• Four of the five runs in the Mets' 3-2 win over the Yankees scored in an unlikely way: on two-run home runs by left-handed batters off Andy Pettitte and Oliver Perez. Endy Chavez's home run was the first by a lefty off Pettitte since Scott Podsednik connected last June 23. And Hideki Matsui's homer off Perez was the first he allowed to a lefty since Dontrelle Willis hit one last September 20.
• Orlando Cabrera was 5-for-47 (.106) against Brad Penny in his career going into Friday's Dodgers-Angels game, and then promptly drove in the first run of the game with a first-inning double. Entering the day that was the third-lowest batting average by any active player against any active pitcher (minimum: 40 at-bats). Brad Ausmus is hitting .050 (2-for-40) against Tom Glavine, and Alex Gonzalez is hitting .098 (4-for-41) against Livan Hernandez.
• The Tigers gave Andrew Miller 14 runs of support, all in the first five innings of his first major-league start. Here's one of those odd things: it's the fourth time in the last two seasons that a pitcher was afforded at least 14 runs of support in the first five innings of his first major-league start. Justin Hampson, Mike Pelfrey and Yusmeiro Petit were the beneficiaries last season. Before 2006 it had happened only twice in the previous 42 seasons.
Only one other Tigers pitcher had such support in his first major league start. In 1922, Detroit scored 14 in the first five innings in the first start by Lil Stoner, who reportedly later starred in the short-lived Little Rascals/Cheech & Chong collaboration.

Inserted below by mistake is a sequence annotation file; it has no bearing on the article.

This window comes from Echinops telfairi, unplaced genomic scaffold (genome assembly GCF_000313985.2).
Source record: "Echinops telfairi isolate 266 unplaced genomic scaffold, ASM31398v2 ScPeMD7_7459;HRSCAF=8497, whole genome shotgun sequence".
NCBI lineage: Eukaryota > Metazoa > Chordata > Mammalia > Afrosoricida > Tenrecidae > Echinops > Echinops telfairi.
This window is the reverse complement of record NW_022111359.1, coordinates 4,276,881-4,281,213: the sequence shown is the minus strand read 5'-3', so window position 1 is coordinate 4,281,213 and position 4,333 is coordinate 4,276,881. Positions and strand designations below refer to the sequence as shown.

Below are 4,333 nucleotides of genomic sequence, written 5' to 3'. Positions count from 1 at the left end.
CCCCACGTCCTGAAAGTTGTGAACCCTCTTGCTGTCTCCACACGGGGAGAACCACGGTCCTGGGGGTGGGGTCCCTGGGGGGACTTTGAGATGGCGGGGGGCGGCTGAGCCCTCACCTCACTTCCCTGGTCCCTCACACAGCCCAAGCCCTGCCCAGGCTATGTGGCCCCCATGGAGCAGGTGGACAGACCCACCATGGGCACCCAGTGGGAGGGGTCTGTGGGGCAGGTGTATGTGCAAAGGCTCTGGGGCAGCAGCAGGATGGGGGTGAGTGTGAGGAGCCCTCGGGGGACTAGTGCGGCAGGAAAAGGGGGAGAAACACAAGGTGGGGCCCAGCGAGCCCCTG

• Brandon Phillips extended his hitting streak to 20 games on Friday. Phillips, who entered the spree with a .243 career batting average, is only the second player in the past 10 years to have a 20-game hitting streak having begun that period with a career average below .250. Gabe Kapler hit in 28 straight games in 2000, starting that streak with a .242 career average.
• The Orioles won in Washington, which should sound familiar to Orioles fans of the 1960s. From 1961 to 1971, when the team that is now the Rangers played in Washington as the Senators, the Orioles went 65-33 in games in D.C., by far the best road record by one team against another over those years. In fact, the two next-best records over that time were also by teams against the Senators in D.C., by the Twins (55-34) and Tigers (61-38).
• Dustin McGowan held the Phillies hitless for four innings before allowing five runs on three hits and three walks in the fifth inning. That's been the story in McGowan's three starts this year: in the first four innings of games he's held opponents to a .154 batting average (6-for-39) and four runs in 12 innings; in the fifth and sixth innings opponents are hitting .526 (10-for-19) and they've scored 10 runs in 3⅓ innings.
• Toby Hall made his season debut Friday for the White Sox, and it wasn't pretty (cue up Daniel Powter's "Bad Day"): he was charged with two errors and a passed ball which allowed the go-ahead run to score in the Cubs' 6-3 win over the Southsiders. The last catcher to have two errors and a passed ball in his season debut was Pat Borders, who had two errors and two passed balls for the 1999 Indians.